Looking at Charles Moxon’s intricate paintings you’d be forgiven for not believing that they were the work of a 21-year-old, still perfecting his craft at art school. Charles’ eye for detail, technique and life-like qualities are astonishing, and it’s little wonder that the Camberwell College of Art student has been nominated for this year’s Young Masters Prize. Hunger TV meets the boy wonder to find out how his childhood fascination with paintings lead him to the BBC and beyond. 

TELL US HOW YOUR LOVE FOR PAINTING BEGAN.

I think for as long as I can remember I have had a love for painting. My family and art teachers first had an encouraging influence. From an early age I was continuously looking at paintings, trying to fathom how these images had been created. I taught myself to paint like this. I remember when I first saw a Gainsborough, I was very young (maybe 6 or 7), and I had a profound desire to know how he had been able to produce such an array of effects with paint. Now I have just been in an exhibition where my work was next to a Frans Hals, it’s truly mind blowing.

DID YOU ALWAYS KNOW THAT THIS WOULD BE YOUR CAREER PATH?

I’ve always wanted to be an artist. I couldn’t imagine doing anything else. In terms of talent, I can’t really comment, I guess I have always just had quite high expectations of myself.

WHY DID YOU USE YOUR GRANDMOTHER AS A SUBJECT?

I love the idea of immortality through painting. I think to create something with an intense, devotional quality resonates with me. I believe Francis Bacon once said something like ‘art is a method of opening up areas of feeling’. In a way I was playing with that nostalgic idea in a contemporary society. She died only a few weeks after completing that work.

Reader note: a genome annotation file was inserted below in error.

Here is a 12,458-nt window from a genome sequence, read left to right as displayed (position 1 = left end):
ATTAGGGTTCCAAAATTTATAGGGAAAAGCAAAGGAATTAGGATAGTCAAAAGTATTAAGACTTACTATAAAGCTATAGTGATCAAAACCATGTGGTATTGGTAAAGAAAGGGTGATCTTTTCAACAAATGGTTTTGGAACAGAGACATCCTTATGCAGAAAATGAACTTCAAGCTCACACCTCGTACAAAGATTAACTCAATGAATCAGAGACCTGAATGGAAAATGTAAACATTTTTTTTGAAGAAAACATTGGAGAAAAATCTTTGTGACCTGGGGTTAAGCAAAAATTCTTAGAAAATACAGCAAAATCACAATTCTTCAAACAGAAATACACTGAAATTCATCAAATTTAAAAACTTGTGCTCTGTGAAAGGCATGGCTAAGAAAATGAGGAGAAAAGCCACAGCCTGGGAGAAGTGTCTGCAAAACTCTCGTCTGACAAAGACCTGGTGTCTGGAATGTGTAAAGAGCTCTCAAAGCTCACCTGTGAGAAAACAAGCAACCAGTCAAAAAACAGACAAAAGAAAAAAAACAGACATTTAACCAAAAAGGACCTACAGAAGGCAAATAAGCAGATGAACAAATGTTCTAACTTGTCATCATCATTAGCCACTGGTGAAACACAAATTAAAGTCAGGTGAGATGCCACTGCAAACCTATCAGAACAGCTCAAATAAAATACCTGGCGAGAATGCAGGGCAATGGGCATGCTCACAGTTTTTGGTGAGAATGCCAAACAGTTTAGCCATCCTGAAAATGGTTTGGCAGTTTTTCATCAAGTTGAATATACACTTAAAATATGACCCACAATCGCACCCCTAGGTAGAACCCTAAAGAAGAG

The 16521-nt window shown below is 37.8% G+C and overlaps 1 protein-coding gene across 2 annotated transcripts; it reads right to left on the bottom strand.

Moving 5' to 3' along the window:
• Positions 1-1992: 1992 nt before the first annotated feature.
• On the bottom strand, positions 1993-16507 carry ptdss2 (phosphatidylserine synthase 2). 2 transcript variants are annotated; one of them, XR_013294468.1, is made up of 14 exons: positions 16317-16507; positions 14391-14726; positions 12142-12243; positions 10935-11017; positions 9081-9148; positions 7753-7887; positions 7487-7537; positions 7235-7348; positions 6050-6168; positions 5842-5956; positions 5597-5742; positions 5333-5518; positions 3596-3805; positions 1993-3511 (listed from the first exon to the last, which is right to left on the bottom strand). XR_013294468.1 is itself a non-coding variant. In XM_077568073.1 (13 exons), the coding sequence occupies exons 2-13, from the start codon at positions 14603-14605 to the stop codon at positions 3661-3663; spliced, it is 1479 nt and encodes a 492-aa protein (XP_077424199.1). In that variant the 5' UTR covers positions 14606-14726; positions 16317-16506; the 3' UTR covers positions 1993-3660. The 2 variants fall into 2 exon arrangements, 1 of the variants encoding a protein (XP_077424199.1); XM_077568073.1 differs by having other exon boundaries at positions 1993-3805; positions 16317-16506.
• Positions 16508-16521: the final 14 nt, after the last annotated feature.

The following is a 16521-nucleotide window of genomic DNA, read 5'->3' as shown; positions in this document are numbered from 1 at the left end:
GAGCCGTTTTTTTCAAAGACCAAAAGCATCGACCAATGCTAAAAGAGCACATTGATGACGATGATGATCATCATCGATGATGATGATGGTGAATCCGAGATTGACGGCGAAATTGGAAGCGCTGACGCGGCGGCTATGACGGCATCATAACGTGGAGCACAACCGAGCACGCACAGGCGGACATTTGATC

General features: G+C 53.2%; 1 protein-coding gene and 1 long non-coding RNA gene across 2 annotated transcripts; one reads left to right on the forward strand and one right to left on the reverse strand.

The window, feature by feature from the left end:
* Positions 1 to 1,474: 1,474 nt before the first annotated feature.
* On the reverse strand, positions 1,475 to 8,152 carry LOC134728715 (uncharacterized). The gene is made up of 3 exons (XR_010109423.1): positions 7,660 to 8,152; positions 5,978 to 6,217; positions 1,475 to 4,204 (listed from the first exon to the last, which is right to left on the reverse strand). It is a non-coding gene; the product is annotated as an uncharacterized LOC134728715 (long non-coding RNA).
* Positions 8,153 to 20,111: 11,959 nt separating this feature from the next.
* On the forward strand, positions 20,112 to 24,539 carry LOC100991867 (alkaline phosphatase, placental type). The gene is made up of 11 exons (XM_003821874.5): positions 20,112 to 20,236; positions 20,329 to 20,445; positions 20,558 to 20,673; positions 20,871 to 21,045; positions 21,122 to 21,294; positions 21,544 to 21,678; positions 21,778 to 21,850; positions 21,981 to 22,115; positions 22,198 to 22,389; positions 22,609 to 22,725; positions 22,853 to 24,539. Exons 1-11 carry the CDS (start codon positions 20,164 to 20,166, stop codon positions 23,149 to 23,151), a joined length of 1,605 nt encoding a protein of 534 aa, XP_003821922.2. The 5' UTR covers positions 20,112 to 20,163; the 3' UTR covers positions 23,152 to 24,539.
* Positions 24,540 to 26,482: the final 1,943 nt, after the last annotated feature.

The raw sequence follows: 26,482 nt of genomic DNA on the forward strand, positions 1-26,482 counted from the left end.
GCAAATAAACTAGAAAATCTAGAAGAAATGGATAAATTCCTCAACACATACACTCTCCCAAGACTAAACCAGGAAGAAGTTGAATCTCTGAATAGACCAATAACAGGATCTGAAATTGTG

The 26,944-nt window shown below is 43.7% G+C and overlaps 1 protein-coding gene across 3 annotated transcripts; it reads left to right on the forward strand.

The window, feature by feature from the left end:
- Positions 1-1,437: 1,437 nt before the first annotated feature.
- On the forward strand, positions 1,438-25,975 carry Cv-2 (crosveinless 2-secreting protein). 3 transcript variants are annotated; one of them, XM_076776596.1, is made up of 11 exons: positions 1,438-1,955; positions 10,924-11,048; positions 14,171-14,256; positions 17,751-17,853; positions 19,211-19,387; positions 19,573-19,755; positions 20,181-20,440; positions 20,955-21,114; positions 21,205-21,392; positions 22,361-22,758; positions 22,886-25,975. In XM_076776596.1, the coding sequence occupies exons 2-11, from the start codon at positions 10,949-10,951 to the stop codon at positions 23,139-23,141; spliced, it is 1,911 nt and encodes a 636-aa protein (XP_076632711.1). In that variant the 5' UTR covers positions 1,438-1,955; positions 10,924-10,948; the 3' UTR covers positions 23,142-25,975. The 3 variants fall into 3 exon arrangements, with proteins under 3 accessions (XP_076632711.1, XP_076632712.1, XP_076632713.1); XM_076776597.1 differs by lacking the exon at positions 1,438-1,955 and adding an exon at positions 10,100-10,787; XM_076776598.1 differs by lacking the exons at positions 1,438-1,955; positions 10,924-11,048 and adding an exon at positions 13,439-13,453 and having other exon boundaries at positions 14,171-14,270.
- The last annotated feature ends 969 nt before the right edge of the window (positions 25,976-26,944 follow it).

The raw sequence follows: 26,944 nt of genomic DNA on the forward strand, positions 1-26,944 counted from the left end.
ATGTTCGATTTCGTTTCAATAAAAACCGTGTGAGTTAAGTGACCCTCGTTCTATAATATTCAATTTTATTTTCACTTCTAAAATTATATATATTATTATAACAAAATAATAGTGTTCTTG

YOU HAVE BEEN SHORTLISTED FOR THE YOUNG MASTERS PRIZE AND, AT 21, YOUR STYLE IS REMINISCENT OF OLDER, TRADITIONAL ARTISTS. DO YOU SHUN MODERNISM?

Being chosen to exhibit and be shortlisted for the Young Masters Art Prize really is an honour, especially at such an early stage of my career and still being at art school. My work certainly has influence from Old Masters, especially 17th century Dutch painting. I use quite a lot of techniques and traditions from around this time period to develop my work. Yet I don’t think I shun modernism. Vermeer created incredible imagery, but you can’t escape what has come since. I have a lot of influences other than old paintings.

WHO DO YOU ADMIRE IN CONTEMPORARY BRITISH ART?

Jonathan Yeo is someone who I can relate to.  Likewise, I have been looking at the work of Ged Quinn and Daniel Sinsel.  I recently met someone who was exhibiting at the New Sensations exhibition this year and I went to the show. I love what seems to be happening with young artists at the moment. I can really admire work produced by people of a similar age to me as well as the older generation.

WHY DID YOU CHOOSE TO PARTICIPATE IN THE BBC SERIES SHOW ME THE MONET?

I thought that it would be a great opportunity to be able to talk about my work in front of people with a lot of expertise. I wasn’t really expecting to get very far, so to do as well as I did was amazing. It proved to be a really wonderful experience.

WHAT DID YOU LEARN FROM THE EXPERIENCE?

I’ve got a lot out of the show. It has given me some confidence. I’m pleased that people can connect with my work and I’m really thankful to everyone who has shown support. I think I’m just grateful and I’m going to take every opportunity that I can.

 

 

 

 

Art & Culture

Easter Bunny Rave

Art & Culture

Easter To Do List

Published on 18 April 2014

If a children’s egg hunt doesn’t fill you with Easter cheer, then check out these alternative events across the capital.